Nasty Letters To Crooked Politicians

As we enter a new era of politics, we hope to see that Obama has the courage to fight the policies that Progressives hate. Will he have the fortitude to turn the economic future of America to help the working man? Or will he turn out to be just a pawn of big money, as he seems to be right now.

Thursday, February 14, 2008

Election is about future, not feelings
Gene Lyons

Posted on Wednesday, February 13, 2008

Here are the numbers that make Democrats optimistic about running the
table come November, regaining the White House and controlling both
houses of Congress: On “Super Tuesday,” 15,417,521 citizens voted in
Democratic contests vs. 9,181,297 who participated in Republican
contests. The proportions have remained like that since January, with
Democrats out polling Republicans by 3-to-2 or better nationwide. We
appear to be headed toward a paradigm-changing election like 1932, with
Republicans relegated to secondary status. Reading the tea leaves,
numerous GOP congressmen have announced their retirement, scrambling for
K Street lobbying firms ahead of the rush. It couldn’t happen to a more
deserving party. Fourteen years after Newt Gingrich’s Contract With
America, we’ve seen the consequences of conservative dogma in action:
disastrous wars, authoritarian lawlessness, staggering corruption in
Washington and Baghdad alike, growing budget deficits and repeated
episodes of massive financial fraud.

But can Democrats screw up the presidential contest anyway ? Many are
starting to think so. The possibility that neither Sen. Barack Obama nor
Sen. Hillary Clinton will win enough delegates to lock up the nomination
before the August convention has tensions running high. The prospect of
so-called super delegates, i. e., senators, congressmen and other
Democratic officeholders, deciding the nominee has led to great anxiety,
particularly among Obama supporters.

If party rules aren’t interpreted to their satisfaction, some say
they’ll quit the game, take their ball and go home. Longtime Democratic
operative Donna Brazile, who managed Al Gore’s 2000 campaign, has
announced that if super delegates settle the contest, she’ll abandon the

Writing in his influential Open Left weblog, Chris Bowers warns, “If
someone is nominated for POTUS from the Democratic Party despite another
candidate receiving more popular support from Democratic primary voters
and caucus goers, I will resign as local precinct captain, resign my
seat on the Pennsylvania Democratic State Committee, immediately cease
all fund-raising for all Democrats, refuse to endorse the Democratic
‘nominee’... and otherwise disengage from the Democratic Party.”

Several things must be said. First, everybody making such threats needs
to take a deep breath and calm down. This isn’t about you, your hurt
feelings or your pure, unsullied idealism. It’s about the future of our
country. Any Democrat who can’t concede that either Clinton or Obama
would be an enormous improvement over President Bush or the bellicose,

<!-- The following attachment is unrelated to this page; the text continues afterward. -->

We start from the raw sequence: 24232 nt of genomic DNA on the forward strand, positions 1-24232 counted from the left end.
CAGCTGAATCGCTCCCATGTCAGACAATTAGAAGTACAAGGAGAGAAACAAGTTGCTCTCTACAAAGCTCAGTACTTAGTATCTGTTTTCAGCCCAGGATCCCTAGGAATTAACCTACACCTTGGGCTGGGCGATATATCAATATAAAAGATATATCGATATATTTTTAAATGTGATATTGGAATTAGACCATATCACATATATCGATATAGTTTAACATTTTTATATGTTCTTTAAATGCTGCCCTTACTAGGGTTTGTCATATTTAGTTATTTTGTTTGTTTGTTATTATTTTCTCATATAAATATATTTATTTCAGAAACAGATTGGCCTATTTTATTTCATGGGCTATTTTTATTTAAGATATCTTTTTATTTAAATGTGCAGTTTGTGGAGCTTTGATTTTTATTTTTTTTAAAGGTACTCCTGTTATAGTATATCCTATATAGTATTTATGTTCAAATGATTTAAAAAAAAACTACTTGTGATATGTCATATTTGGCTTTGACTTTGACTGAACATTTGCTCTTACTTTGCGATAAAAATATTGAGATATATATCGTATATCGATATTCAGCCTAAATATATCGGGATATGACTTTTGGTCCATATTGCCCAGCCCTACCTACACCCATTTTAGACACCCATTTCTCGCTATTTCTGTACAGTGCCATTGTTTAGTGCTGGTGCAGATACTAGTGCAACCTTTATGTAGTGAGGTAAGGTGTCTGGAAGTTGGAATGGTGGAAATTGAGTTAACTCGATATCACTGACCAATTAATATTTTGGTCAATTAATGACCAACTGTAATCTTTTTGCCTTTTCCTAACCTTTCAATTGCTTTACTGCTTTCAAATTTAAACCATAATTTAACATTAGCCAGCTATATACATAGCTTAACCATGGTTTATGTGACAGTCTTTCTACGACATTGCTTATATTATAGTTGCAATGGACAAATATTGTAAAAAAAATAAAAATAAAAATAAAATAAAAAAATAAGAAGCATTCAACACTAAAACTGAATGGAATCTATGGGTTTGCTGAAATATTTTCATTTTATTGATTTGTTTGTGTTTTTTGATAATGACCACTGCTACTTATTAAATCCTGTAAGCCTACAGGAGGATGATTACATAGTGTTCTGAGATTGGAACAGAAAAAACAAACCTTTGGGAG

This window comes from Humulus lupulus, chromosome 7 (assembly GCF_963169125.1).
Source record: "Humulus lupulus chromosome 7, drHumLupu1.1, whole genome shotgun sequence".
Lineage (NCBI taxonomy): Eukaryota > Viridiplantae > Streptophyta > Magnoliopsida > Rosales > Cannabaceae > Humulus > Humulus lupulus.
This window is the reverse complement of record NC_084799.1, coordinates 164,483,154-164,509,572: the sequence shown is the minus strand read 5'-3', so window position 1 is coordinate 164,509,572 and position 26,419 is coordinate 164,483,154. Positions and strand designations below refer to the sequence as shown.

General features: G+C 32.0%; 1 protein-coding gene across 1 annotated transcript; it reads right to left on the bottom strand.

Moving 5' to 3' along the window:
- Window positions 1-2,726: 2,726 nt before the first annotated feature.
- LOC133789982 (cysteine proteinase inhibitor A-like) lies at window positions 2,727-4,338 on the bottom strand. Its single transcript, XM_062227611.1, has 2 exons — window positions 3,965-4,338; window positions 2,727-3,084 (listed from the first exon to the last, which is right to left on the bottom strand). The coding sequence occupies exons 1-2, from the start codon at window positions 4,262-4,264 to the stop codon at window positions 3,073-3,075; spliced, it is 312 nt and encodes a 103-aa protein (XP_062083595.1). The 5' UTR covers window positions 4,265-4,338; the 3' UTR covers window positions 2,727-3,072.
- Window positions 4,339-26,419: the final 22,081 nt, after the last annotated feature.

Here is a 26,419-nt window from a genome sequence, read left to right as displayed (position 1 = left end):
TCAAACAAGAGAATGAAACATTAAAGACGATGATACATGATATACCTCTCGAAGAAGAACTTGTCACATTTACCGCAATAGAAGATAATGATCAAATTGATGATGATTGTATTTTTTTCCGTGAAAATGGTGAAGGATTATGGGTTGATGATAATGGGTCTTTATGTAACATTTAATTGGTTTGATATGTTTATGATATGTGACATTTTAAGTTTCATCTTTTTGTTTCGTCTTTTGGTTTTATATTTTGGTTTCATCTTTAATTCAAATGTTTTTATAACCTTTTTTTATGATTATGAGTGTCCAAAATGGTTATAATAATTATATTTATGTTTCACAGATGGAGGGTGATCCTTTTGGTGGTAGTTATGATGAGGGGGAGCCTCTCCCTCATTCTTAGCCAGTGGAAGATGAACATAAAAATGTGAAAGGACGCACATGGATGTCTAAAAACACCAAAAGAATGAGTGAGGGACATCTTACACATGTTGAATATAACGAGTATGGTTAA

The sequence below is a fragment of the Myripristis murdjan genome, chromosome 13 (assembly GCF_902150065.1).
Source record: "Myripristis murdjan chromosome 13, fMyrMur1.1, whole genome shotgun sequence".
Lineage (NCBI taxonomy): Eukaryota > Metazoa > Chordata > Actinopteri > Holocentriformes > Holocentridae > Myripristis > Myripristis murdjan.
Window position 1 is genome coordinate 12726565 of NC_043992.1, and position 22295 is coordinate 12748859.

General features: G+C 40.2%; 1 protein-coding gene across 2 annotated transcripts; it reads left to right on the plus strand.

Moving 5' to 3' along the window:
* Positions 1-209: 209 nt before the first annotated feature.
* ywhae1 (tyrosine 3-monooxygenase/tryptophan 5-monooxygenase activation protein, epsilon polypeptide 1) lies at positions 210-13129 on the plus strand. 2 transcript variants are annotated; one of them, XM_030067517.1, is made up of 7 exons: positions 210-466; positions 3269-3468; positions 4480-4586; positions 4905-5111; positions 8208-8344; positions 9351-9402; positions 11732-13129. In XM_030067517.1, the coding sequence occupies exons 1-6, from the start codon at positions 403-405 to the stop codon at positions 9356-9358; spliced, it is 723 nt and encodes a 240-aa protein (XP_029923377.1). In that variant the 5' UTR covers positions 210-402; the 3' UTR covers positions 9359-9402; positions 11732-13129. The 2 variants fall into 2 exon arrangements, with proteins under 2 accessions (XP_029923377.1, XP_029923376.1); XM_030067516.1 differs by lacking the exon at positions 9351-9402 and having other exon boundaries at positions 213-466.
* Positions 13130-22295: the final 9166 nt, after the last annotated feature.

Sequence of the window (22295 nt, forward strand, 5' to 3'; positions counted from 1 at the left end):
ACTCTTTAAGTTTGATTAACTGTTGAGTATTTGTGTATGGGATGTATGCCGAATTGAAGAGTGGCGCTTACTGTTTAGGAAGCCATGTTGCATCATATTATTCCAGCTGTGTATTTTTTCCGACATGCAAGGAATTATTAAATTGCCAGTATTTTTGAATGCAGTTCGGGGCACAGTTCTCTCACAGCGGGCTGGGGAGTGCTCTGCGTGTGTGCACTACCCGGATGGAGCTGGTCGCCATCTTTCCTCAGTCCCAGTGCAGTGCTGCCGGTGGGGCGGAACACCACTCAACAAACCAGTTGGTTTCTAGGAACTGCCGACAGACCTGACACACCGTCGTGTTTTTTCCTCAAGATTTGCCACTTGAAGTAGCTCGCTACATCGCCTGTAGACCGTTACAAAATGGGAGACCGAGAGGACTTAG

irascible Sen. John McCain, the presumptive GOP nominee, has no business
participating in politics to begin with.

Second, a deadlocked convention ain’t likely to happen. History shows
that these theoretical train wrecks rarely occur, although the memory of
the 2000 Florida debacle can’t help but provoke unease. Chances are the
voters will decide the issue between now and the April 4 Pennsylvania
primary, maybe before.

Third—and this is the tricky parthow exactly would one go about
determining, assuming that neither candidate wins a clear majority
during the primaries, which one most Democrats favor? Given the
hodgepodge of procedures in place across the country, it won’t be easy.

“[W]ho decides what the popular will is anyway?” asks Kevin Drum in his
influential Washington Monthly weblog. “Is it number of pledged
delegates from the state contests? Total popular vote? Total number of
states won? What about uncommitted delegates from primary states? Or
caucus states, in which there’s no popular vote to consult and delegates
are selected in a decidedly non-democratic fashion to begin with? And
what about all the independent and crossover voters?”

As I write, Obama has won 11 caucuses and nine primaries. Caucuses
clearly discriminate in favor of wealthier, better educated voters, not
necessarily those with most at stake or most critical to Democratic
chances. A number of his caucus victories have been achieved in small
states such as North Dakota, Utah and Nebraska, which Democrats have
basically zero chance of winning. A few primary wins, e.g., South
Carolina and Alabama, also have come in places Democrats won’t carry
come November.

With the obvious exception of Illinois, Obama’s home state, the higher
the turnout and the bigger the state (California, New York, New Jersey,
Massachusetts), the more likely Clinton is to have won it. This leads
many political professionals to see her as the stronger candidate come
November, the Woodstock-like zeal of Obama’s supporters notwithstanding.
An amateur, I see him as the second-coming of Adlai Stevenson, another
high-minded orator from Illinois who made Democrats feel superior while
losing. Then there’s the ticklish matter of Florida and Michigan. Yes,
they broke party rules. (In Florida’s case, a GOP legislature made
them.) Together, though, they constitute roughly 10 percent of the
nation’s population. Is it sensible or fair to disenfranchise them? Both
states are crucial to Democratic hopes. With neither candidate
campaigning, Clinton prevailed easily in Florida. Likewise, Obama’s
withdrawal from Michigan may have been tactically clever, given the
demographics. None of these dilemmas has easy or obvious solutions.
Anybody who thinks they do may as well go home now.

—–––––•–––––—Free-lance columnist Gene Lyons is a Little Rock author and
recipient of the National Magazine Award.



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